Daily News Miner

February 25, 1990


The New York Times



Astronomers have discovered more than a dozen evenly distributed clumps of galaxies stretching across vast expanses of the heavens, suggesting a structure to the universe that is so regular and immense that it defies current theories of cosmic creation and evolution. In a report published in last week's issue of the journal Nature, scientists said the newly found pattern of clumped galactic matter, if confirmed by further observations, dwarfs the extremely long sheet of galaxies, dubbed the "great wall" that was reported last fall to be the largest structure in the universe.

The great wall, in fact, is merely one of the closest of these clumps, or regions, that contain very high concentrations of galaxies.

Astrophysicists said the discovery could lead to a fundamental rethinking of theories about the early universe. The discovery raised further doubts about current concepts that try to explain how, over time, gravity alone could have produced a universe marked by conglomerations of galaxies.

Two teams of astronomers in the United States and Britain shared more than seven years' accumulation of data before they felt sure enough of what they were seeing to publish the results.

They were surprised to see so many large clumps rather than a more uniform distribution of matter over such a large scale. But they were astonished to find the clumps so evenly spaced, each either 400 million or 800 million light-years apart, depending on assumptions of how rapidly the universe is expanding.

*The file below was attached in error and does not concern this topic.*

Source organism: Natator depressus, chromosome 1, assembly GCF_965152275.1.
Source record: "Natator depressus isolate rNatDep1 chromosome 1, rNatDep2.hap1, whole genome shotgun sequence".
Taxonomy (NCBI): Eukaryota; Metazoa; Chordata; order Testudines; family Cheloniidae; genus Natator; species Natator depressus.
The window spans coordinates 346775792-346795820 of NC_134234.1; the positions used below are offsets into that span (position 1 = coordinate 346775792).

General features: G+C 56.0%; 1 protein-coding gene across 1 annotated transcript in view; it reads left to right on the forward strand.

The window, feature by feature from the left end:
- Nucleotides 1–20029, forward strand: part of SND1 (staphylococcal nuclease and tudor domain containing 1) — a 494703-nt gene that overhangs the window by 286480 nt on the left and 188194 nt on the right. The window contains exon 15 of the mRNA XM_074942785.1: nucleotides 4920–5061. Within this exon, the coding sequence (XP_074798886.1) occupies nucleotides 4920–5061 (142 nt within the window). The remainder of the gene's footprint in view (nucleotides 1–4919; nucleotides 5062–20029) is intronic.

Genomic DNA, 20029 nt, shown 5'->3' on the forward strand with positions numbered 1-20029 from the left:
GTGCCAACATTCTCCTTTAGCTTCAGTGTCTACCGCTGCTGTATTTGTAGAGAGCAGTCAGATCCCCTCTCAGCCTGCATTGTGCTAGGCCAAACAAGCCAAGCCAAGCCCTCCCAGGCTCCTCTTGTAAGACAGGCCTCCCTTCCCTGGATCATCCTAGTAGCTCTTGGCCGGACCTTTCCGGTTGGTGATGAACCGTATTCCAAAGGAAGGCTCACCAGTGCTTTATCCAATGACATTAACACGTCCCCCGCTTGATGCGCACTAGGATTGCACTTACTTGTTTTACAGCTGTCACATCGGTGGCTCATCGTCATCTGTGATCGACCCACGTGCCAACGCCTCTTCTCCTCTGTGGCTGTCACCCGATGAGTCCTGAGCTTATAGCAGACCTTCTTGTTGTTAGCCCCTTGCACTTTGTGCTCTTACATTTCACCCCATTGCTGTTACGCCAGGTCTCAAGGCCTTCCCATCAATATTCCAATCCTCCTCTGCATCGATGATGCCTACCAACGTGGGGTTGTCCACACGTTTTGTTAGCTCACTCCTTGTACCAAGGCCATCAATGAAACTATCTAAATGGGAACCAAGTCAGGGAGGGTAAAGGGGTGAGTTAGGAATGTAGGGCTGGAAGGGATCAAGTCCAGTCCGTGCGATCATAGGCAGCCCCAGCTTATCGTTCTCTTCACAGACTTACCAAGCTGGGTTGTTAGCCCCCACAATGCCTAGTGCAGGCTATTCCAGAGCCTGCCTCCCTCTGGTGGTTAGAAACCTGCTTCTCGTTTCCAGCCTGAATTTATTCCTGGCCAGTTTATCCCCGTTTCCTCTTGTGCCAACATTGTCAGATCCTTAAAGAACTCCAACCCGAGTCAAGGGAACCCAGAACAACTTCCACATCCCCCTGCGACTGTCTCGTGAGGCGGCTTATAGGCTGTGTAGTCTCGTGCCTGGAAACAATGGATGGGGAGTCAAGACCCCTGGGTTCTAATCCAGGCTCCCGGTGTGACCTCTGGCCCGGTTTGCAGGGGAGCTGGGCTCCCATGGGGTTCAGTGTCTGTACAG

said David Koo, an astronomer at the University of California at Santa Cruz and, one of the authors of the Nature report.

In a commentary on the report, also published in Nature, Marc Davis, an astrophysicist at the University of California at Berkeley, said the distribution could be a statistical fluke and not a real pattern.

But he concluded that if the galaxy distribution was truly regular,

Koo said in a telephone interview that he too remained skeptical, but the evidence

The other authors of the report are Thomas Broadhurst and Richard Ellis of the University of Durham in England and Richard Kron and Jeffrey Munn of the University of Chicago.

The scientist said it was too early to speculate on the cause of such a pattern and the theoretical implications. The survey covered only a small patch of the sky but it did penetrate structure going back about halfway to the beginning of time.

A honeycombed structure is the picture for the universe that some astronomers draw from these observations. Each dense clump of galaxies is about the same distance from the next, and in between is a region of equally uniform size that has only a sparse population of galaxies.

Confirmation of these observations, astrophysicists said, would deal a heavy blow to the "cold dark matter" hypothesis for the formation of galaxies.

This postulates that it is the gravitation al force of invisible matter so far undetected, that has caused the universe to be transformed from its initially smooth state to the clumpiness of galaxies and clusters of galaxies.

The observations, Koo said, suggest that the universe may have "an inherent roughness" that was imprinted within a fraction of a second after the Big Bang, which is the theorized explosive moment, of the universe's creation.